Dr. Toon: Two Films, Two Concerts
If this movement had an animated equivalent, it was doubtless the Beatles film Yellow Submarine. The movie, which premiered in America on November 13, 1968, constructed a whimsical mythology around the themes of Sgt. Pepper and featured many of the band's most psychedelic numbers. The animation design, under the direction of Heinz Edelman, reflected the mind-bending designs of mod artists such as Peter Max. Director George Dunning presided over a vivid romp that ended with Pepperland restored, the evil Blue Meanies redeemed, and love triumphant. Yellow Submarine was more than just a notable film; it was wish-fulfillment for the Woodstock generation, the fantasy that if everyone, empowered by music and love, could strive All Together Now, the world could still be turned to good. War might be abolished. Evil, like the Chief Blue Meanie, could finally admit that its cousin was the Bluebird of Happiness. The acid-laced beauty of Woodstock Nation was too perfect to last. And it didn't.
And there was Altamont.
In retrospect, it is amazing to realize that the free concert at California’s Altamont Speedway took place on December 6, 1969, only four months after Woodstock. The hippie counterculture went from perhaps its apex to its media-proclaimed death in less time than it took for Hair to finish its Broadway run. If Woodstock was love, peace, and music, Altamont was bad drugs, bad vibes, violence, and murder. The poorly planned concert featured some of the same bands that headlined Woodstock – Jefferson Airplane played both – but the stars of the show were to be the Rolling Stones, a group often held up as the dark side of the Beatles (a reputation the Stones were happy to exploit). Both bands were composed of the same working-class ilk, but the Stones were raw, sexual, satanic, and (musically) more anarchic.
Security for the concert consisted of the legendary motorcycle outlaws known as the Hell's Angels, and it is part of the Altamont legend that their fee was $500 in free beer. The drugs were bad. The crowd was surly, harrying both the musicians and, more foolishly, the Angels, who were not the type to shrink from a fight. As the bad vibes amplified, Jefferson Airplane front man Paul Kantner attempted to calm the waters and was knocked unconscious by an angry Angel for his efforts.. The disaster reached its climax when a stoned young African-American youth named Meredith "Murdock" Hunter confronted a Hell's Angel; moments later, as the Stones played "Under My Thumb", his lifeless, 18-year old body fell before the stage, stab wounds peppering his upper back. A dream died with him.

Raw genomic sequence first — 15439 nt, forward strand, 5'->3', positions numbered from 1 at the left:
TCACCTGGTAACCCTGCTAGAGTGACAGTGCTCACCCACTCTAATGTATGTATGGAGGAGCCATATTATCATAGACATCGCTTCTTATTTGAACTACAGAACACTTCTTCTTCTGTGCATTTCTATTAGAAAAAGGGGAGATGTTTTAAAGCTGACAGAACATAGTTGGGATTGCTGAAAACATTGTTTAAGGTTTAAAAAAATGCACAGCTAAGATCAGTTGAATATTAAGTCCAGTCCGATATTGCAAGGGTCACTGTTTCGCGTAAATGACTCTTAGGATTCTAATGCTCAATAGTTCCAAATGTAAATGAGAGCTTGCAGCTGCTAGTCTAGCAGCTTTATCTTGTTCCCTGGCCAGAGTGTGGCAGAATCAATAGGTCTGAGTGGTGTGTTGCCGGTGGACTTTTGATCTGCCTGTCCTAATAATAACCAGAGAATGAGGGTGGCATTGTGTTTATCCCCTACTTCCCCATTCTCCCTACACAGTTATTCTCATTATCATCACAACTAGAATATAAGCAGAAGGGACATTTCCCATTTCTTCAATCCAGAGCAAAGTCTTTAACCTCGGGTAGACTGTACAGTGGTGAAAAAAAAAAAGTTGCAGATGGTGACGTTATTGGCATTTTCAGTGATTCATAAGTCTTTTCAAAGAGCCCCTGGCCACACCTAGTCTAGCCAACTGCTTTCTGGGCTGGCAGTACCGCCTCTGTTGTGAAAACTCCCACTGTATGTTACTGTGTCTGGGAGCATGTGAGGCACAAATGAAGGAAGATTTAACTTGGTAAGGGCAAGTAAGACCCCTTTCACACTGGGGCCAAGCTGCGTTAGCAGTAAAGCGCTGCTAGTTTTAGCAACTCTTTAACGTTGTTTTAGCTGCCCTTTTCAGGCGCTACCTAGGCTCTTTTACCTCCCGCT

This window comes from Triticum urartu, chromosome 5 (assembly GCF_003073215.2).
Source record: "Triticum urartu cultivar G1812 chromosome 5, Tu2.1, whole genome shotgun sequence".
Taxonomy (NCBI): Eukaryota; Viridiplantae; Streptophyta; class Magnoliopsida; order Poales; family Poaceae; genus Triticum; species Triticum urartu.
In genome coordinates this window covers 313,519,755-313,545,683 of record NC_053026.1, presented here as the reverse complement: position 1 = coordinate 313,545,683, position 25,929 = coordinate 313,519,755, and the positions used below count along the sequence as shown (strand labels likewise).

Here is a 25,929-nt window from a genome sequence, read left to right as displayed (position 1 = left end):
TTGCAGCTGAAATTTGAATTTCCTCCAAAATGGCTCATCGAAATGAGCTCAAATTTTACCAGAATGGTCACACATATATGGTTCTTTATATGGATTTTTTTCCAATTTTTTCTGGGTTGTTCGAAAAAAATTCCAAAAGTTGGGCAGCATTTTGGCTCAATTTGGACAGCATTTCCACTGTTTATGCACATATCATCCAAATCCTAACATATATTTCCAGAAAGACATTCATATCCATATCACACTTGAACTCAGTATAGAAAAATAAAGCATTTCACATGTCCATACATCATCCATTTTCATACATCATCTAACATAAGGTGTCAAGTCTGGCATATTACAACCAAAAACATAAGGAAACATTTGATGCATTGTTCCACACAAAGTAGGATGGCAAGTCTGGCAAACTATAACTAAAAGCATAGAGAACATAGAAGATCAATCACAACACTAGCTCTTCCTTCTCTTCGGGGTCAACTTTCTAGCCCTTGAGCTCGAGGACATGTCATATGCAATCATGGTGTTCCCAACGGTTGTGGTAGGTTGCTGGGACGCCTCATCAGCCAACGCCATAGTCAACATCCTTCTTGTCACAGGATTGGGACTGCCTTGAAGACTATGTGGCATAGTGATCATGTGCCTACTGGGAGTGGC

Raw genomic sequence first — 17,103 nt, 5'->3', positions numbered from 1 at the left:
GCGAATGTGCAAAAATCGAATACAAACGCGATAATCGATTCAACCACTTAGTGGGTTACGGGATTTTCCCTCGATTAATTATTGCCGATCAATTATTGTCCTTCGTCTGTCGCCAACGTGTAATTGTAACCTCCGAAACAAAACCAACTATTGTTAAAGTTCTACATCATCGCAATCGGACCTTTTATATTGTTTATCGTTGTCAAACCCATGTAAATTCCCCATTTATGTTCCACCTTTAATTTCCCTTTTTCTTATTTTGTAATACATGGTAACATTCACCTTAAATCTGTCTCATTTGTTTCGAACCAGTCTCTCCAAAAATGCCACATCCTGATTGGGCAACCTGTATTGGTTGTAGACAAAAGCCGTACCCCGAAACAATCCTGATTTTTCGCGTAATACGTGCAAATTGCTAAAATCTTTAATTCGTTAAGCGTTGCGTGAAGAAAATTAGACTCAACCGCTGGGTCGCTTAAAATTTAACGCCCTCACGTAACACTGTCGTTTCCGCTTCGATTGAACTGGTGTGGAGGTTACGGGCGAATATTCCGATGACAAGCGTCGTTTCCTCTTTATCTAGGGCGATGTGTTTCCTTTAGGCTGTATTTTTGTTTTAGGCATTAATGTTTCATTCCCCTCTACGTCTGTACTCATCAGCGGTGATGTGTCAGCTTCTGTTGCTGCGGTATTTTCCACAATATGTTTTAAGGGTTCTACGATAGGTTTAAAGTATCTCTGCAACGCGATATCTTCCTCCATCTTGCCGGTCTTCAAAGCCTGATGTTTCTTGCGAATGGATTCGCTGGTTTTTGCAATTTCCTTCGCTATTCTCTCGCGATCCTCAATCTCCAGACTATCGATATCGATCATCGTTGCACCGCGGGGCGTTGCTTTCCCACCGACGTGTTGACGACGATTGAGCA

Woodstock Nation was already withering before the social and political events that would doom it. A demonic hippie cult leader led his "family" on a killing spree, and the Tate – LaBianca murders horrified a nation. Richard Nixon, once re-elected, showed his promises to end the Vietnam War to be a deception. By 1970, when Nixon expanded the war into Cambodia, Jimi Hendrix and Janis Joplin were dead. So were four student protesters at Kent State University. Jim Morrison was not far behind, passing the next year. A renegade official in the Department of Defense named Daniel Ellsburg leaked the infamous Pentagon Papers to the New York Times, and America discovered that it had been systematically lied to about the Vietnam War. Some members of the counterculture, both black and white, became radicalized, advocating violence and revolution. Altamont, too, had its animated equivalent, also birthed in 1969.